A lot goes on when two people kiss. If it's a romantic kiss, you've probably gazed at each other and imagined getting closer. When your lips touch, you cross into a zone of intimate touch and smell. You literally breathe each other in.
A kiss can determine if physical attraction will spark or fizzle. "The kiss is the thing early in a relationship," says Katherine Ellin, PhD, MSW, DTR, licensed clinical psychologist and certified sex therapist in Cambridge, Mass.
When a kiss is right, it's magic. But a kiss that goes wrong is the stuff of tragedy. In this article, WebMD reveals the secrets behind a good kiss, and how you can become a better kisser.
1st Secret to Kissing: Pay Attention to Your Partner
"Kissing is almost like dancing with your lips," says social and personality psychologist, Jeremy Nicholson, MSW, PhD. Kissing styles range from closed-mouth pecks on the cheek to passionate French kisses. "You need to read your partner and figure out what style of kiss they're interested in," Nicholson tells WebMD.
You can be a better kisser with attention and practice, Ellin says. "Just like with anything sexual, you need to learn the technical skills first. Then you can add the artistry."
No matter what your level of skill and experience, kissing is not like riding a bike. Good kissers do not kiss by rote. Your ability to immerse yourself fully in a kiss plays a big part in whether your lips remain engaged or get shut out in the cold.
2nd Secret to Kissing: Start Out Slow
You might start by kissing your partner's face. "Around the lips, but not on the lips," says Ellin. Then lean back and gaze at your partner. If the object of your affection is leaning toward you, it's a good sign to continue. "It's better to leave your partner wanting more than feeling imposed upon by your kiss," says Ellin.
Start with a soft mouth when you first kiss your partner's lips. "You could have your lips overlapping and kind of nibble a little, maybe pull the lower lip out gently," suggests Ellin. "Some people like a little bit of teeth pulling on their lip and some people don't like it at all."
To graduate from technical skill to artistry, pay attention to your partner's sounds and body language. Some people like to have their faces touched, others don't. Some people like to be held very tight, others feel smothered. If the kissing progresses, it may naturally become wetter and sloppier as both of you get more aroused.
Women vs. Men: What You Want From a Kiss
It may come as no surprise that women and men often want different things from a kiss. A survey of 1,041 college students put science behind this assumption. Women described kissing as a way to start a relationship and keep it going strong. Men were more likely to see kissing as a prelude to sex.
This difference plays out around the globe. Arpita Anand, MSc, a counseling psychologist in Goa, India, has seen a sharp rise in couples seeking relationship advice in the past decade. As women in that country have become more independent and vocal in their relationships, kissing has risen in status.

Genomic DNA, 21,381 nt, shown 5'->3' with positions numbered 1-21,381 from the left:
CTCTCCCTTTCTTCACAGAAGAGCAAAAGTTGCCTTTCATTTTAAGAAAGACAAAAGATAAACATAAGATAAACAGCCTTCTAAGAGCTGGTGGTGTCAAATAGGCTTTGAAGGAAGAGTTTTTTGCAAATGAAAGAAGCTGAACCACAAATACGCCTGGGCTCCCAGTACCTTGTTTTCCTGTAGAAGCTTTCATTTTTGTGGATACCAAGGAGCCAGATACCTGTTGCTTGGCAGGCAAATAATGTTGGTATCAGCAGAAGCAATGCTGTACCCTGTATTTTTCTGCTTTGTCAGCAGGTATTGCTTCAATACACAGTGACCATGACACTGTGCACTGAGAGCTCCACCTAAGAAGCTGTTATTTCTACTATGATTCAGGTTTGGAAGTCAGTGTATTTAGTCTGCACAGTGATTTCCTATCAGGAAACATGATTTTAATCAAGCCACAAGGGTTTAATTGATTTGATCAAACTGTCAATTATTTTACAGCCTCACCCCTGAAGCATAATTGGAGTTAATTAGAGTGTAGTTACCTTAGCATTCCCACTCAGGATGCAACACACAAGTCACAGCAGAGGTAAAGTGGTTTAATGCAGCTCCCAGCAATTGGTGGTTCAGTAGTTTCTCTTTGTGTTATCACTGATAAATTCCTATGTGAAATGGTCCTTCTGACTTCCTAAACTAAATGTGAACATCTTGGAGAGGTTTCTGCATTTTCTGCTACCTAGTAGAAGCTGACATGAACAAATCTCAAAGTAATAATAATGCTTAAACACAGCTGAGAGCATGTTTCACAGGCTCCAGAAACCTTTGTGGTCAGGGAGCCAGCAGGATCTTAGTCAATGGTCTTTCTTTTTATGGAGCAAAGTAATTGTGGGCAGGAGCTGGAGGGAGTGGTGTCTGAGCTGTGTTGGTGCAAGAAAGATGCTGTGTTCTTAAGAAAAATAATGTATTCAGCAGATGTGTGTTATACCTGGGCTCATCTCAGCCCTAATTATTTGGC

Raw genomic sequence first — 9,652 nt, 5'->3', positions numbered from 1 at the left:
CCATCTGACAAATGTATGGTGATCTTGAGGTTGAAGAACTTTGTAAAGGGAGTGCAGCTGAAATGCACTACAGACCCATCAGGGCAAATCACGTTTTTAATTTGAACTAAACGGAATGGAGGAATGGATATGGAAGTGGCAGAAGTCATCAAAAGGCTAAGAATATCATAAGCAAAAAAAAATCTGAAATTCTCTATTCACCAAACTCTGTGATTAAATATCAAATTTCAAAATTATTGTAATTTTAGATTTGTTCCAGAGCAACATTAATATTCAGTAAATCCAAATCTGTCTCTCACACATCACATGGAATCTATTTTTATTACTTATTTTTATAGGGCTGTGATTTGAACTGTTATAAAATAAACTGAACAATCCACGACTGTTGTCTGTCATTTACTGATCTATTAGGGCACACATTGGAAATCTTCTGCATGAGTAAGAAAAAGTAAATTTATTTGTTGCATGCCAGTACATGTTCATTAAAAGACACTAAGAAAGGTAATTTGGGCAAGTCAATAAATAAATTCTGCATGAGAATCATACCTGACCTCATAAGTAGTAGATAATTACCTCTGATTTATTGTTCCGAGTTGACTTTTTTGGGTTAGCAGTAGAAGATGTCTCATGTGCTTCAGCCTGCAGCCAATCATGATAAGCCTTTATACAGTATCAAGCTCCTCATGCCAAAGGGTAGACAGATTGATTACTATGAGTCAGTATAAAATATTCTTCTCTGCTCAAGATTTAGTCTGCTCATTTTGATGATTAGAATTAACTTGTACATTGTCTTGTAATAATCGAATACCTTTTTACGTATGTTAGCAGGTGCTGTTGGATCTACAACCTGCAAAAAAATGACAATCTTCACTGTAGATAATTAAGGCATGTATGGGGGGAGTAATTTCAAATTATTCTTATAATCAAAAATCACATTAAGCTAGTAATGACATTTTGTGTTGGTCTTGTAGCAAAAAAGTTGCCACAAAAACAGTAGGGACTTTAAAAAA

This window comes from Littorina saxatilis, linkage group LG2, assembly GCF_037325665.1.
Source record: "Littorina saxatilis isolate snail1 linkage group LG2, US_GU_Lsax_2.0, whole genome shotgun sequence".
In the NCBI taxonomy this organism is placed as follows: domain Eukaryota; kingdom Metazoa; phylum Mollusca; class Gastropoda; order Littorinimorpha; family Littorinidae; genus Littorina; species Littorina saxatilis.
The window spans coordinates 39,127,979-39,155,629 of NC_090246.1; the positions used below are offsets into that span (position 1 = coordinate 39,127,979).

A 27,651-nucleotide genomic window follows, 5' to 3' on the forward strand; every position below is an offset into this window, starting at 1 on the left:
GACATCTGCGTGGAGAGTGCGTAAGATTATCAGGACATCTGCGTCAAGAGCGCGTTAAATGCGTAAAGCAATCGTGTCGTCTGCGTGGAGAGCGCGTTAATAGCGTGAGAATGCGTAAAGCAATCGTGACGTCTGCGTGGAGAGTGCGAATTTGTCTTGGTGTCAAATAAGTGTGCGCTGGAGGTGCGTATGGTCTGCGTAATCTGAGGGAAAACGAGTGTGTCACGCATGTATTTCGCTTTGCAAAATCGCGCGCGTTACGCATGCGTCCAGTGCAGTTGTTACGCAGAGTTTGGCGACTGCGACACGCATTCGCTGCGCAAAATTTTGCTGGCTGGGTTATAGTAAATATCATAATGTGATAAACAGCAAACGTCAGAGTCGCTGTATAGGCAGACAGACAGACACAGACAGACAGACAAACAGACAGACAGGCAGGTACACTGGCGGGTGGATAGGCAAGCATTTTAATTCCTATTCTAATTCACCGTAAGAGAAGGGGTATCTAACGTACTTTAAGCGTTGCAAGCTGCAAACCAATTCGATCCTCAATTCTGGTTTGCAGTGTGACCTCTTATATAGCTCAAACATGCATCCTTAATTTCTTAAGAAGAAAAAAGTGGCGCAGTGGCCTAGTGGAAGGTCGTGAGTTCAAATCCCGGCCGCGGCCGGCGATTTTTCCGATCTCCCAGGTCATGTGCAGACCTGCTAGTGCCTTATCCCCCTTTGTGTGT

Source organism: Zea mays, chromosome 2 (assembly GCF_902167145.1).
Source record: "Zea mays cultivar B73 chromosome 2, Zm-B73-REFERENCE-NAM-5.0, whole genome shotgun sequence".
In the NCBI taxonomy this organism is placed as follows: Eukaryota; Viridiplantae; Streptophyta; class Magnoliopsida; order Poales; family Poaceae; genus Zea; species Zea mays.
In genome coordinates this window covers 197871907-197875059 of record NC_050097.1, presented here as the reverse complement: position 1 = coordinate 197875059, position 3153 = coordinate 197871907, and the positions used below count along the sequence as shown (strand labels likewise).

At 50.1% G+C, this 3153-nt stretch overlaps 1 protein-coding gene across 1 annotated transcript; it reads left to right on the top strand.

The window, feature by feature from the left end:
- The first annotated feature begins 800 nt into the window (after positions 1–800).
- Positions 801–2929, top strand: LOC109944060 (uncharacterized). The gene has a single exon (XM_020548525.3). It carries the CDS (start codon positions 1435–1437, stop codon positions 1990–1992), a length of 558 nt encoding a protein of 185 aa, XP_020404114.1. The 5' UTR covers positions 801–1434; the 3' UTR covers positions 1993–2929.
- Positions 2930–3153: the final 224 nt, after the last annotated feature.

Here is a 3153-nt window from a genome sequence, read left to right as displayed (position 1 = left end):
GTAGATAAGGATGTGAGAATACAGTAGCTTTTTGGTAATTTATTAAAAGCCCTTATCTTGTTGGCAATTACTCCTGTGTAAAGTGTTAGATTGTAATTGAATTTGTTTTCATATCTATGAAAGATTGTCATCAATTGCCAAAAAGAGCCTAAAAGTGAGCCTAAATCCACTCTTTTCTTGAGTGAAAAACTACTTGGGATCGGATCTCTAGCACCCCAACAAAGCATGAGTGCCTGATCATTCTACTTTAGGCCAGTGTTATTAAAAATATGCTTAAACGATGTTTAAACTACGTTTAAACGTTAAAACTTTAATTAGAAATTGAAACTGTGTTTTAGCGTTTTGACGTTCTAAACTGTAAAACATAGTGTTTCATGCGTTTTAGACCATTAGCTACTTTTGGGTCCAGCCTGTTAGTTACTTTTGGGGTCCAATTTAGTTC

"Traditionally, physical tenderness between couples was an alien concept," Anand tells WebMD. "But women crave tenderness. They want their husbands to kiss and cuddle with them to show they care about more than just having sex."
Plan for a Lifetime of Kisses
Attitudes toward kissing can change with time. Today, men and women both value cuddling. A survey of men between 40 and 70 years old found that those who kissed and cuddled with their wives or girlfriends were happier in their relationships. Likewise, women who said they kissed and cuddled with their partners reported being more sexually satisfied than women who kept their hands to themselves.
Are you missing out? Nicholson suggests couples make time for a variety of kisses -- kissing for closeness and kissing for sex. This means a lot of kissing, and that's a good thing. Kissing reduces stress hormones and strengthens relationships. "When I evaluate couples, the happier couples spend a lot more time kissing and cuddling," Anand says.
If you are in a long-term relationship, you may need to remind yourself to stop and kiss your partner.
"People talk about mindfulness. Kissing is mindfulness in a relationship," Ellin says. She suggests couples take at least two minutes a day to stop everything and kiss each other. If you focus on the moment, on your partner, and on getting grounded in your body, kissing can be like a meditation.
Don't Let Bad Breath Dampen Your Romance
The state of your mouth shows your partner how well you take care of yourself. Bad breath can signal sloppy hygiene, bad health, and poor long-term prospects. And while men and women both consider a clean mouth important, women seem more sensitive to the taste and smell of their partner's mouth.
And Don't Forget to Have Fun
Most important, have fun when you kiss. "Kissing is too important to be taken seriously," says Ellin. Whether you're in a long-term relationship or meeting someone new, your lips can take you to new places when you make time for a good kiss.